This election year is a crucial time in our nation's history. And it has become an especially significant election year for us in the Christian churches. Already this year questions of faith are becoming electoral issues on a scale and with an intensity rarely seen in the whole of U.S. history. As the presidential campaign at last enters its decisive period, this phenomenon is bound to become even more significant.
The emergence of Christian faith as a campaign issue has been in large part the result of the well-publicized activities of those identified with the Christian Right. Already at least three well-funded and technically sophisticated political operations aimed at Christian voters are under way, the largest being the American Coalition for Traditional Values (ACTV) headed by Rev. Jerry Falwell and involving almost the entire roster of right-wing television preachers. Their aim is to register politically inactive Christians and get out the vote for President Reagan and other conservative candidates. The pattern is by now familiar: they urge Christians to gauge candidates by a moral yardstick that places opposition to abortion, pornography, and other legitimate moral concerns alongside support for an escalating nuclear arms race, the cutting of survival services for the poor, and military aid for the Nicaraguan contras and the Salvadoran government.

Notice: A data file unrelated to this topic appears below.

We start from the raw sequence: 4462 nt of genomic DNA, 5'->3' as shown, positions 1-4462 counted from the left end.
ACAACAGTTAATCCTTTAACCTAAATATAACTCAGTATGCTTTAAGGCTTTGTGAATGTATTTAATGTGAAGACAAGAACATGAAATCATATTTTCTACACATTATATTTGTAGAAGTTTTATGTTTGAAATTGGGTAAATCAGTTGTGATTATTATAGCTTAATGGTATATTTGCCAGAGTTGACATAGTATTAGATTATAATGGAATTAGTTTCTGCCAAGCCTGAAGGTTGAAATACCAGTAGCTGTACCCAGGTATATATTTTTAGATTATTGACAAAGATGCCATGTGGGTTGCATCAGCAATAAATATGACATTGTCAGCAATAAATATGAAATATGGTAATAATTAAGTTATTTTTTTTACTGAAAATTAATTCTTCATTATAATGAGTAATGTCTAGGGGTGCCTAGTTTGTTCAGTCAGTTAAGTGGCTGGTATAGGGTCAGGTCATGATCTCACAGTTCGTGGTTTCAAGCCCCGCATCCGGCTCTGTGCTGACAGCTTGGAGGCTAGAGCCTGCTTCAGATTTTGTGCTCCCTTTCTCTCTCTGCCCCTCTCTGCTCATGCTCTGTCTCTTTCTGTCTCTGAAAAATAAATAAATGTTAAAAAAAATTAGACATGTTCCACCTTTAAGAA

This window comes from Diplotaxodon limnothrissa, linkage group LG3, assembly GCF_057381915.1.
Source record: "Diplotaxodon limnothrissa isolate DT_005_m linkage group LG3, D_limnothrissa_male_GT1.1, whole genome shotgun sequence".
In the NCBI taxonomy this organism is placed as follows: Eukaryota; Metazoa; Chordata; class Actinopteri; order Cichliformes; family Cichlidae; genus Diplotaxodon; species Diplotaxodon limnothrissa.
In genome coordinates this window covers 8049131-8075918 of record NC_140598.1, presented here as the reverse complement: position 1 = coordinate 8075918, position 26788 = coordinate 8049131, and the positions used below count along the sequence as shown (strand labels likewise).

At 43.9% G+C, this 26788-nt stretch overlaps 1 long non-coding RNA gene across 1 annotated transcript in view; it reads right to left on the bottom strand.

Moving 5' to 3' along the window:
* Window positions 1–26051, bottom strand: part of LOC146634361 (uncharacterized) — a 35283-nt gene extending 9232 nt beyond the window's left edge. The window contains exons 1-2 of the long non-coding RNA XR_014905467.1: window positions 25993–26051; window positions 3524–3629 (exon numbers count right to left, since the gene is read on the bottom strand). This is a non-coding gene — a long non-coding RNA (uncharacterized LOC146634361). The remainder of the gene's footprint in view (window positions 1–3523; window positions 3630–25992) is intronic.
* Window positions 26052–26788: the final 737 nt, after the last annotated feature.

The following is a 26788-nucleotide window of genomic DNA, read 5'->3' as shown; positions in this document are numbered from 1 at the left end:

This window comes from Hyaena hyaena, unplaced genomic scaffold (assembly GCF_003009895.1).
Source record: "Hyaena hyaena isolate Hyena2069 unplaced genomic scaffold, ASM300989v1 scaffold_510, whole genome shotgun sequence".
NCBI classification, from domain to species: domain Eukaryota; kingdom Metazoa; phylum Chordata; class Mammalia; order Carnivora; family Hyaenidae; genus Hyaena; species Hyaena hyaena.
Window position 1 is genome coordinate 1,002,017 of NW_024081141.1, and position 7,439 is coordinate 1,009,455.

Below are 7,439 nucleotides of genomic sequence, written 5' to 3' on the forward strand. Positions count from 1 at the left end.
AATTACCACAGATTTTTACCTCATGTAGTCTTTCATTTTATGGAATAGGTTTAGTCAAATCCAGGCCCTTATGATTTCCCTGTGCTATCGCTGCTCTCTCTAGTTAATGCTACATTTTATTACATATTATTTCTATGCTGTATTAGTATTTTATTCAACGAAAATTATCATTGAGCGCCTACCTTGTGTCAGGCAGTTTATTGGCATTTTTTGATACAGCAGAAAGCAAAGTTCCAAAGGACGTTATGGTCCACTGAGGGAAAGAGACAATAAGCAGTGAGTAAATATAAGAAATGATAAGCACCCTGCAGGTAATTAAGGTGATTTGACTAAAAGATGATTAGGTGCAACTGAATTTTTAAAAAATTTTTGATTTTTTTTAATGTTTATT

These efforts are enjoying considerable success in getting their message out through direct mail, paid television time, and subsequent coverage in the mass news media. The efforts of Falwell, along with other initiatives led by Pat Robertson and former congressman John Conlan, have become identified in the minds of many as the only politically significant expression of Christian morality and gospel values in the United States today.